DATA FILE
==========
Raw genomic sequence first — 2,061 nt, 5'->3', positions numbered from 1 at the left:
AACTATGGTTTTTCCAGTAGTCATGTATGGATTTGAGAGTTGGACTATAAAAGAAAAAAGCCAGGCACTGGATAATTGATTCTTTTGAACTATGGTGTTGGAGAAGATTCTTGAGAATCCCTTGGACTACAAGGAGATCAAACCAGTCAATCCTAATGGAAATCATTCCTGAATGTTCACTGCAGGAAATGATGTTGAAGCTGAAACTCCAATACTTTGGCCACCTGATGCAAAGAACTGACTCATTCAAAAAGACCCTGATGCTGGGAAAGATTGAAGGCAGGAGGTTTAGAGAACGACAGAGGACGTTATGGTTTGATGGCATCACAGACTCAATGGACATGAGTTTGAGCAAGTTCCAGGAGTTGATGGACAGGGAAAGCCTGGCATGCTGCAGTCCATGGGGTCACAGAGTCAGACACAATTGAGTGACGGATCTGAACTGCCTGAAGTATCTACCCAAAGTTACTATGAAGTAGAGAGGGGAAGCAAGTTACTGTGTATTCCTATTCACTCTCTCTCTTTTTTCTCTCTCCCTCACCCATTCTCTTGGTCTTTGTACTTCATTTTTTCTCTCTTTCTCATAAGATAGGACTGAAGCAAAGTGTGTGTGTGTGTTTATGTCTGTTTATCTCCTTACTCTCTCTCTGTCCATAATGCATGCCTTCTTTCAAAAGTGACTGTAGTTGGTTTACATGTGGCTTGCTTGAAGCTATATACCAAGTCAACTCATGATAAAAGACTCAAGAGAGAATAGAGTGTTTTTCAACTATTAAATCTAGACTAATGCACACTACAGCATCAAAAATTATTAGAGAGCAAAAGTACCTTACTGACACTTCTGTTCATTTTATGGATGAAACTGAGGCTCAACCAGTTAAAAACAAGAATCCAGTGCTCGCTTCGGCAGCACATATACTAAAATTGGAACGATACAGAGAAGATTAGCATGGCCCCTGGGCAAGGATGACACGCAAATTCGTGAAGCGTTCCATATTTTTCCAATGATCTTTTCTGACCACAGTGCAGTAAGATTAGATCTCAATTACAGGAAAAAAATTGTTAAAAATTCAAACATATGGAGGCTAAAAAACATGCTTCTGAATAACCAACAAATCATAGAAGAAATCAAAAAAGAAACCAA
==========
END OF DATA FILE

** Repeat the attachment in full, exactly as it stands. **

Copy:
Raw genomic sequence first — 2,061 nt, 5'->3', positions numbered from 1 at the left:
AACTATGGTTTTTCCAGTAGTCATGTATGGATTTGAGAGTTGGACTATAAAAGAAAAAAGCCAGGCACTGGATAATTGATTCTTTTGAACTATGGTGTTGGAGAAGATTCTTGAGAATCCCTTGGACTACAAGGAGATCAAACCAGTCAATCCTAATGGAAATCATTCCTGAATGTTCACTGCAGGAAATGATGTTGAAGCTGAAACTCCAATACTTTGGCCACCTGATGCAAAGAACTGACTCATTCAAAAAGACCCTGATGCTGGGAAAGATTGAAGGCAGGAGGTTTAGAGAACGACAGAGGACGTTATGGTTTGATGGCATCACAGACTCAATGGACATGAGTTTGAGCAAGTTCCAGGAGTTGATGGACAGGGAAAGCCTGGCATGCTGCAGTCCATGGGGTCACAGAGTCAGACACAATTGAGTGACGGATCTGAACTGCCTGAAGTATCTACCCAAAGTTACTATGAAGTAGAGAGGGGAAGCAAGTTACTGTGTATTCCTATTCACTCTCTCTCTTTTTTCTCTCTCCCTCACCCATTCTCTTGGTCTTTGTACTTCATTTTTTCTCTCTTTCTCATAAGATAGGACTGAAGCAAAGTGTGTGTGTGTGTTTATGTCTGTTTATCTCCTTACTCTCTCTCTGTCCATAATGCATGCCTTCTTTCAAAAGTGACTGTAGTTGGTTTACATGTGGCTTGCTTGAAGCTATATACCAAGTCAACTCATGATAAAAGACTCAAGAGAGAATAGAGTGTTTTTCAACTATTAAATCTAGACTAATGCACACTACAGCATCAAAAATTATTAGAGAGCAAAAGTACCTTACTGACACTTCTGTTCATTTTATGGATGAAACTGAGGCTCAACCAGTTAAAAACAAGAATCCAGTGCTCGCTTCGGCAGCACATATACTAAAATTGGAACGATACAGAGAAGATTAGCATGGCCCCTGGGCAAGGATGACACGCAAATTCGTGAAGCGTTCCATATTTTTCCAATGATCTTTTCTGACCACAGTGCAGTAAGATTAGATCTCAATTACAGGAAAAAAATTGTTAAAAATTCAAACATATGGAGGCTAAAAAACATGCTTCTGAATAACCAACAAATCATAGAAGAAATCAAAAAAGAAACCAA